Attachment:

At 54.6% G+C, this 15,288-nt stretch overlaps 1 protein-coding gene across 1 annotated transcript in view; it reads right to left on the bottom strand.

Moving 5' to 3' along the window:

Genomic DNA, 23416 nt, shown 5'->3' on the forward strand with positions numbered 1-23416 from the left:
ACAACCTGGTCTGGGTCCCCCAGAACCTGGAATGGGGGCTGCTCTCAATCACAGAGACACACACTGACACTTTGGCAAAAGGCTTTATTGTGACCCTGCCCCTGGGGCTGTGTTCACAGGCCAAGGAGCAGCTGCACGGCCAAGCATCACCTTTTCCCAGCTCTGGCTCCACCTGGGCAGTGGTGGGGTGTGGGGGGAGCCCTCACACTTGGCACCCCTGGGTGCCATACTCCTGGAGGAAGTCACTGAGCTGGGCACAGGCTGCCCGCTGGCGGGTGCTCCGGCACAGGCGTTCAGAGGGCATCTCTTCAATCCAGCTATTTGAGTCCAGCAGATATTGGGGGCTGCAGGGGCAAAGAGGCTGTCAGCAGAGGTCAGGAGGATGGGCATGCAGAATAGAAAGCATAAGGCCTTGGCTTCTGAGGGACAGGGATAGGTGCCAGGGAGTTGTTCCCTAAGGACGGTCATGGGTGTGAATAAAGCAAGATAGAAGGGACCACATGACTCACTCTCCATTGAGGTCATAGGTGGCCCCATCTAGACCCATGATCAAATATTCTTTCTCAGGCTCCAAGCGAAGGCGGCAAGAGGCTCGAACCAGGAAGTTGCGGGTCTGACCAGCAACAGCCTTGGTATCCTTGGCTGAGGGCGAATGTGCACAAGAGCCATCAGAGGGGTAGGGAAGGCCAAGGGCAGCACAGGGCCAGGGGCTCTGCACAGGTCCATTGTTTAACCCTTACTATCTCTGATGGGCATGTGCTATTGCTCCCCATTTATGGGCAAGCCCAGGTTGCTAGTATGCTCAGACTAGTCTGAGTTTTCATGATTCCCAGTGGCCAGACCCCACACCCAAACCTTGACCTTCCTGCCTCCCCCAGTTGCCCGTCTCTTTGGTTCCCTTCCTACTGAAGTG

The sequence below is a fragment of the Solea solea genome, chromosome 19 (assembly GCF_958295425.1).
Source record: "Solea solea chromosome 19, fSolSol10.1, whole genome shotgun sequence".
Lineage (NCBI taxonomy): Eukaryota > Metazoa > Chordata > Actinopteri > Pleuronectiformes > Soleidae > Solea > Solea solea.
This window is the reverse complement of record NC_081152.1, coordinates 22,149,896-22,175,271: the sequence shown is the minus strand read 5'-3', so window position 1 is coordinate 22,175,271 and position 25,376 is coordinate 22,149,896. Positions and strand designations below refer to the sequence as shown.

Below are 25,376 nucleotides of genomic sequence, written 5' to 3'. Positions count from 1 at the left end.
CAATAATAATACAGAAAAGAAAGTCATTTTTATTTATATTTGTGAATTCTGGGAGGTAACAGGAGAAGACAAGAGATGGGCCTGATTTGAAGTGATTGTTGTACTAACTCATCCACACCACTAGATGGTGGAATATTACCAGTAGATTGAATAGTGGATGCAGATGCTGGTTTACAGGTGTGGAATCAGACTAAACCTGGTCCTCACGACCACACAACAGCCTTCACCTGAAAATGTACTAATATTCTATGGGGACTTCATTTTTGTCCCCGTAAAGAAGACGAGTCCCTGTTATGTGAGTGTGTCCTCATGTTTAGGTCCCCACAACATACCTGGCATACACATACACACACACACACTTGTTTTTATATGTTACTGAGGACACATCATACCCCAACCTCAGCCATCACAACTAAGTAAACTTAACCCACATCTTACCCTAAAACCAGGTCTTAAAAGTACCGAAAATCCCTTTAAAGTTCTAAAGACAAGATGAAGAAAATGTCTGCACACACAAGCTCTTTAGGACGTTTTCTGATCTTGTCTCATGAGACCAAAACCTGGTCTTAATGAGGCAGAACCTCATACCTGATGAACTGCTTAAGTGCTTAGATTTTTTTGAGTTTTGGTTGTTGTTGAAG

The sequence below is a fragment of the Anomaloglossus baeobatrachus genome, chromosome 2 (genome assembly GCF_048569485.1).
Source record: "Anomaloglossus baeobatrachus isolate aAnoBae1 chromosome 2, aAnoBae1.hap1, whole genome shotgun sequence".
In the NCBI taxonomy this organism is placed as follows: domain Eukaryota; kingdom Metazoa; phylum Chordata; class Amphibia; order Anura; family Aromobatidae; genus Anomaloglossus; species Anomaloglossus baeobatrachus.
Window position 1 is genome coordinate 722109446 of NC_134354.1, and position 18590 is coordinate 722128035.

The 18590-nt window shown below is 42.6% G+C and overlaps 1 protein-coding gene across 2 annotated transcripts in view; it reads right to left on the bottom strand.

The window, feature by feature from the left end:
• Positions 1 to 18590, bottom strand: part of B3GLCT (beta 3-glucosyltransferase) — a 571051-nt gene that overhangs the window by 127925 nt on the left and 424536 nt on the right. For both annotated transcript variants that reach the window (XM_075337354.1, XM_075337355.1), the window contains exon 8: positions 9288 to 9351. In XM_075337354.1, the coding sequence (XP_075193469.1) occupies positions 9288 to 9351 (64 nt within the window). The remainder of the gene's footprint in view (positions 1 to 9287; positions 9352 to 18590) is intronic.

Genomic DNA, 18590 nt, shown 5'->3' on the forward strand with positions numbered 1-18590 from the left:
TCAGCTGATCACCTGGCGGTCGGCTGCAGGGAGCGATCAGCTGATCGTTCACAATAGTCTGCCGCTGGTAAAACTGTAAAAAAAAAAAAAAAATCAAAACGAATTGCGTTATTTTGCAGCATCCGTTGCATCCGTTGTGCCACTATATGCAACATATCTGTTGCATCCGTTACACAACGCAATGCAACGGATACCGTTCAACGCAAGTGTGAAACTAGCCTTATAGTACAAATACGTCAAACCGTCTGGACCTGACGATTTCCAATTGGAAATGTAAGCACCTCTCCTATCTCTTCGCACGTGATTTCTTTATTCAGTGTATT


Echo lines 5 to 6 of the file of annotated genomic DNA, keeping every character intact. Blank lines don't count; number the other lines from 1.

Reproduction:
The sequence below is a fragment of the Solea solea genome, chromosome 19 (assembly GCF_958295425.1).
Source record: "Solea solea chromosome 19, fSolSol10.1, whole genome shotgun sequence".